|Abstract: ||A composition is more than notes on a piece of paper. It becomes music when it is played by a musician and heard by an audience. It has three main points for a composition to have its worth: the composer who compose it, the musician who played and the listener. This is why musicians hold recitals and invited people to hear. Composers had to compose many works so the musicians had new works to perform. The importance of these works and the recitals is the message that the composer or the musician wants to convey to their listeners. The listener also must have ability to listen in order to explore more joy in music.
Before a musician can convey a message in the recital, they must know what they are doing, whose piece they are playing, what kind of piece and what is most important in that piece; the genre, the history, etc. This work is played and listened to, not only for musicians but also the listener, in order to make the moment that music is played unforgettable and that we can praise God for the beautiful music we heard.
This essay, will analyze the pieces that I played at my graduation recital on Thursday, November 26, 2009. The compositions I played were:
Passacaglia in c minor, BWV 582 (J. S. Bach, 1685 - 1750)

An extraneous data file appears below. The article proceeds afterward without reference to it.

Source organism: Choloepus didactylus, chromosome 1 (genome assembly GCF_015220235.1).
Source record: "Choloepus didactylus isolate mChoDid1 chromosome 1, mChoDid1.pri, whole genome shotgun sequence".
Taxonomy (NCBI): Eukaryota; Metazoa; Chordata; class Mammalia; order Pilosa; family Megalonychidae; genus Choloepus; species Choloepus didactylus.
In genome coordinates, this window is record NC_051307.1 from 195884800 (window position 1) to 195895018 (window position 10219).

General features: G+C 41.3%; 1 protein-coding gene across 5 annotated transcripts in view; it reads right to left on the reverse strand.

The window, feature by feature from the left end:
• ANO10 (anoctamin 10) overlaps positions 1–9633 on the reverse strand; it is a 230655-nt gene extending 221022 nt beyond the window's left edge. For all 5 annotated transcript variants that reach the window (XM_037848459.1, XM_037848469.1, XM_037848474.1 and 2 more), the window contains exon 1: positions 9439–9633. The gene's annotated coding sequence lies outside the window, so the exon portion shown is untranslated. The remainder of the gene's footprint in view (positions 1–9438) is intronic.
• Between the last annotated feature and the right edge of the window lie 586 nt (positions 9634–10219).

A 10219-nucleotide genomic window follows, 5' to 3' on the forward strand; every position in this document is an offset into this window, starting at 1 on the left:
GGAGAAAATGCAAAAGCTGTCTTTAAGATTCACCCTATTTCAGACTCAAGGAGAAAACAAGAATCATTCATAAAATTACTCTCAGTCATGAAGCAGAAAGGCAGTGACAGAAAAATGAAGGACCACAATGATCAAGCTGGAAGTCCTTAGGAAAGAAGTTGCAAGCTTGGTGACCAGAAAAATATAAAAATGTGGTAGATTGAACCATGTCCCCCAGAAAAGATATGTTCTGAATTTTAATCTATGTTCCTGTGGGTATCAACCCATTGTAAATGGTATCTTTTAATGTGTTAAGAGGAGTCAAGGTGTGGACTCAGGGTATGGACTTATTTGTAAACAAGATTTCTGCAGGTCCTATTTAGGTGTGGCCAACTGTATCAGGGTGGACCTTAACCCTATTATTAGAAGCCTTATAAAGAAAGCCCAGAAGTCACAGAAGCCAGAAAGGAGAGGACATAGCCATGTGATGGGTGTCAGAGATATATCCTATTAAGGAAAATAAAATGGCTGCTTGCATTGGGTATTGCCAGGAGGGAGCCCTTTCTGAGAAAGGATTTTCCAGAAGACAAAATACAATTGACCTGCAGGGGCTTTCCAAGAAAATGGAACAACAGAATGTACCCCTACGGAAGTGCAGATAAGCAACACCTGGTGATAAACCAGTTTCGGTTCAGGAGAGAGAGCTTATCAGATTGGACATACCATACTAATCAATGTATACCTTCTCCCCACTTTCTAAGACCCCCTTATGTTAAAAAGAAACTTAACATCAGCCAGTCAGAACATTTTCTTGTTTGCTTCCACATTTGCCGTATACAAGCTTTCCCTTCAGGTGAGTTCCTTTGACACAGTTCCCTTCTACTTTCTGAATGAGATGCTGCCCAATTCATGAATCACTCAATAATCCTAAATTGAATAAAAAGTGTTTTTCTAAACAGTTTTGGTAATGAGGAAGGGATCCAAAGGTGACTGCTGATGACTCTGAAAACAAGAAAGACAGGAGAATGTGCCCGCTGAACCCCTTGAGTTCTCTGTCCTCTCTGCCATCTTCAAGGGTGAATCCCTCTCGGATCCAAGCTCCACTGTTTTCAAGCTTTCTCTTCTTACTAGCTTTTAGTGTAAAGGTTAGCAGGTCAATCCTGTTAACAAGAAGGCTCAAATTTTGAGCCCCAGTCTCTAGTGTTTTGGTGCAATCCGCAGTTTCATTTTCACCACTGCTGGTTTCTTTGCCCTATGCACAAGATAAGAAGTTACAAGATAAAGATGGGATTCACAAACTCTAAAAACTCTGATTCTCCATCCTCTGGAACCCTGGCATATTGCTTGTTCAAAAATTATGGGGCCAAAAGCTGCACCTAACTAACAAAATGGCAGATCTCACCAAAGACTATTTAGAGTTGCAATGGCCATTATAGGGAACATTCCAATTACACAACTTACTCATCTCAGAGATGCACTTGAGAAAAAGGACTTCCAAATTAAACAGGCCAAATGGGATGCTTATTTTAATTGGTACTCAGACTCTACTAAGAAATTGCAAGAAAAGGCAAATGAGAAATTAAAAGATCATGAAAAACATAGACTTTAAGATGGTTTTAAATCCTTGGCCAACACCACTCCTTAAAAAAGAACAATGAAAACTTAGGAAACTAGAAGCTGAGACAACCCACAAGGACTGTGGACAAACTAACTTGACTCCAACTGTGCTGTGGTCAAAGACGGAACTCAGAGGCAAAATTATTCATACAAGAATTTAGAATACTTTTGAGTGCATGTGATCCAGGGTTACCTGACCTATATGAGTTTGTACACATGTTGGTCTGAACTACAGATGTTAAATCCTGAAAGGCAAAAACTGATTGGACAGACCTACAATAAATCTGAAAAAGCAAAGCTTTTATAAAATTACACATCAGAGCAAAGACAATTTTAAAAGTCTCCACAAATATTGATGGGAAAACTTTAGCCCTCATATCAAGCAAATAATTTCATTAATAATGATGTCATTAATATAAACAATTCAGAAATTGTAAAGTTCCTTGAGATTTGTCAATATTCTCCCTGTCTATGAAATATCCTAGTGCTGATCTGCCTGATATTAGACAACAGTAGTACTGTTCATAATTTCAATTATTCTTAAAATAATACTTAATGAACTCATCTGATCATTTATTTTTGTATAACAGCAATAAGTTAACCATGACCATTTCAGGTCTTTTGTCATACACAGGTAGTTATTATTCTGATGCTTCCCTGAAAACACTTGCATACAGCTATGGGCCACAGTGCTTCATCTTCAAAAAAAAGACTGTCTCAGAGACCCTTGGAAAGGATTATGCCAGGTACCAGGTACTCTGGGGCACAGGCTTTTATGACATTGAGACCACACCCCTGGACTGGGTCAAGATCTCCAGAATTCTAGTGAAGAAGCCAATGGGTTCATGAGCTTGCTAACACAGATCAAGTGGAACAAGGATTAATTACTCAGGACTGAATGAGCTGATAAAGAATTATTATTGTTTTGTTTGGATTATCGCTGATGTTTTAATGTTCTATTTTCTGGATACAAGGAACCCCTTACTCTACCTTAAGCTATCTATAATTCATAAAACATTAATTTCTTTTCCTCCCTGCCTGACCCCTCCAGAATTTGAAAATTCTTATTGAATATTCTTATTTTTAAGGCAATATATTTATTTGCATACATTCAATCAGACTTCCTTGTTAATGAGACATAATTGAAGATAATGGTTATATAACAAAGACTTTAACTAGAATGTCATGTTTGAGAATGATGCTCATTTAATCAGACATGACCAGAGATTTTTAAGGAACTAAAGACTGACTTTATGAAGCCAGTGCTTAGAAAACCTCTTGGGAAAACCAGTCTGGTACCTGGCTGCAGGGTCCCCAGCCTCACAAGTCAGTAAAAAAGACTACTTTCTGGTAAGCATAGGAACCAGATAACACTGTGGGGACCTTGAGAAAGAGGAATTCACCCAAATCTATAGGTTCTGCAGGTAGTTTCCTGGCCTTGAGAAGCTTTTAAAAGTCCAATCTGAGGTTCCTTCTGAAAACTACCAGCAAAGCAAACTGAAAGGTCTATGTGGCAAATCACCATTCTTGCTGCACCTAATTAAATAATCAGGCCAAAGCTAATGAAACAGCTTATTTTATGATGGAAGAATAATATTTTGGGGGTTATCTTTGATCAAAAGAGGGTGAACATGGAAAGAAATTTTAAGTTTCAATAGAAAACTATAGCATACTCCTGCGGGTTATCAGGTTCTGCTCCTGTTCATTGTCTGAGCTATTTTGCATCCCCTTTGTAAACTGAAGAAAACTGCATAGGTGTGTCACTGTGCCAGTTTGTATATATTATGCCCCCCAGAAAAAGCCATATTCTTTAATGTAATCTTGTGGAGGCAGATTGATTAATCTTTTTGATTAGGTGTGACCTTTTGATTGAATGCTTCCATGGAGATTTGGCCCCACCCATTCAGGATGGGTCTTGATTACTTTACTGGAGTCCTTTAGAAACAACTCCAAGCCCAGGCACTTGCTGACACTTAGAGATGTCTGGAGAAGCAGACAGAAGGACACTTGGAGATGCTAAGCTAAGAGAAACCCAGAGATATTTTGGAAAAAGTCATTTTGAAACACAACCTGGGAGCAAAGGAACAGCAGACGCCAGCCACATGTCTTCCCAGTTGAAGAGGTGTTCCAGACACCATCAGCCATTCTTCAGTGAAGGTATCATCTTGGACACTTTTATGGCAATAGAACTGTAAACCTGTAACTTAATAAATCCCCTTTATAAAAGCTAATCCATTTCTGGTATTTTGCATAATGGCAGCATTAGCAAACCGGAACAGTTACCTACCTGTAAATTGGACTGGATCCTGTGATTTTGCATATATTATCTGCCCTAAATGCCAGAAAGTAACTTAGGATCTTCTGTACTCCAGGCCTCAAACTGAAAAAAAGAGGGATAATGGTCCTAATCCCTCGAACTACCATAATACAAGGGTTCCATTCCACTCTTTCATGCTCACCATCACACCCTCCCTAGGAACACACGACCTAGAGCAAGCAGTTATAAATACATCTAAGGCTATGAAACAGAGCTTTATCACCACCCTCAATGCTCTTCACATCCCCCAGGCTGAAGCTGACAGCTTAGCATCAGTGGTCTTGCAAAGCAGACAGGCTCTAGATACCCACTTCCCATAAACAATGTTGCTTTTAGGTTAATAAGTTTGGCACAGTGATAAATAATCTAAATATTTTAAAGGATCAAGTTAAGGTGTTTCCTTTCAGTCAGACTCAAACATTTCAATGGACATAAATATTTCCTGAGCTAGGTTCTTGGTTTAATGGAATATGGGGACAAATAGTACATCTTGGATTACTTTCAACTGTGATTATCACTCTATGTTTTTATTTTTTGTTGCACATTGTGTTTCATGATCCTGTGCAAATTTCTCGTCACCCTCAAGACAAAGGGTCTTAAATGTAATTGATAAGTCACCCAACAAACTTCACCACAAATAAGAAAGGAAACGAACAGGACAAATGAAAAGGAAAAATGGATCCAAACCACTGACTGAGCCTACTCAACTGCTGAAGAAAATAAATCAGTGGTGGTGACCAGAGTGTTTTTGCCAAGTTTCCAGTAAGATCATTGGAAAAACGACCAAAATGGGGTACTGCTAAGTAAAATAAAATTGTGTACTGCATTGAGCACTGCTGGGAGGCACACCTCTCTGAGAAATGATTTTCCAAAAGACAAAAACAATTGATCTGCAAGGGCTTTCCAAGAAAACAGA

Jesu, meine Freude, op. 87 no.2 (S. Karg-Elert, 1877 - 1933)
Sonata 8 für Orgel (W. Stockmeier, b. 1931)
Chants d’oiseaux from Livre D’Orgue (O. Messiaen, 1908 - 1992)
Allegro from Symphony no.2 op. 20 (L. Vierne, 1870 - 1937)
This essay will be divided into three chapters, as listed below:
Chapter I: The introduction, the explanation of motive and purpose of this essay, and also the area of writing and content.
Chapter II: From those five recital pieces, it will be divided into three sections. Section one is the organ symphony, the two composers’ biography and structural analysis of these two compositions.
Section two will be about the bird song, and also the two composers of these pieces and the structural analysis of the bird song.
Section three, consists of one composer, and the dance song, Passacaglia and its analysis.
Chapter III: Conclusion of this essay.